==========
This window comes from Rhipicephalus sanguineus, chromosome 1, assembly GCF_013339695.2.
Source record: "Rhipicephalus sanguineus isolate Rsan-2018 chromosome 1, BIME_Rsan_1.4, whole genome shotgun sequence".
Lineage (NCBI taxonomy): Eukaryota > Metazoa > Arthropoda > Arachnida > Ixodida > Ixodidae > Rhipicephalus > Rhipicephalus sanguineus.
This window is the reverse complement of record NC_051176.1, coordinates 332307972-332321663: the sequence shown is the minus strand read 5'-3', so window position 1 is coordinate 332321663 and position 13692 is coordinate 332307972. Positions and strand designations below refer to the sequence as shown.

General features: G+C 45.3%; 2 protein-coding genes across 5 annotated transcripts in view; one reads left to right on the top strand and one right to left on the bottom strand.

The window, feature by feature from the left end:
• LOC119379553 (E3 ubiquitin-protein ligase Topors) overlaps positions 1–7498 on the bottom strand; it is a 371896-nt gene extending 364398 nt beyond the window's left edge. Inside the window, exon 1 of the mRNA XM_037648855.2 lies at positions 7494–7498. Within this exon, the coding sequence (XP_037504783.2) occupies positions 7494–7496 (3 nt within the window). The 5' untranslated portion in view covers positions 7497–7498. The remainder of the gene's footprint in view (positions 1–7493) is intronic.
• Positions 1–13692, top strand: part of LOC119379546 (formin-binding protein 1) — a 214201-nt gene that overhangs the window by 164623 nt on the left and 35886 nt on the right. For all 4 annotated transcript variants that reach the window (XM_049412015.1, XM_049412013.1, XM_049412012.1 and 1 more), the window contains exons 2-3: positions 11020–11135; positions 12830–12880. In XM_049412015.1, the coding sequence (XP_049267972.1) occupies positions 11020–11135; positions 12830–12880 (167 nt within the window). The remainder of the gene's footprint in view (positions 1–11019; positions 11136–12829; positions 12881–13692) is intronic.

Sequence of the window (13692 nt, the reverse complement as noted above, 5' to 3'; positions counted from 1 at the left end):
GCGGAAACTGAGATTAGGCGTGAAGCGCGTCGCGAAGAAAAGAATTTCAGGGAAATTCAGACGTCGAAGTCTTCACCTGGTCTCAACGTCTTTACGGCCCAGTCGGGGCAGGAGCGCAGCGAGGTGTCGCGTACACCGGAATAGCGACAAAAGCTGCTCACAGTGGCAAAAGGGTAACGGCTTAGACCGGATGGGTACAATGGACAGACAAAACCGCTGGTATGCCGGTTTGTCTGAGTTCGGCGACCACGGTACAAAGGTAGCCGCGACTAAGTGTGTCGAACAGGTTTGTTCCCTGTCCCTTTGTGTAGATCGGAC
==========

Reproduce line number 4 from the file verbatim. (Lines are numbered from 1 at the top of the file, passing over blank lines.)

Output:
This window is the reverse complement of record NC_051176.1, coordinates 332307972-332321663: the sequence shown is the minus strand read 5'-3', so window position 1 is coordinate 332321663 and position 13692 is coordinate 332307972. Positions and strand designations below refer to the sequence as shown.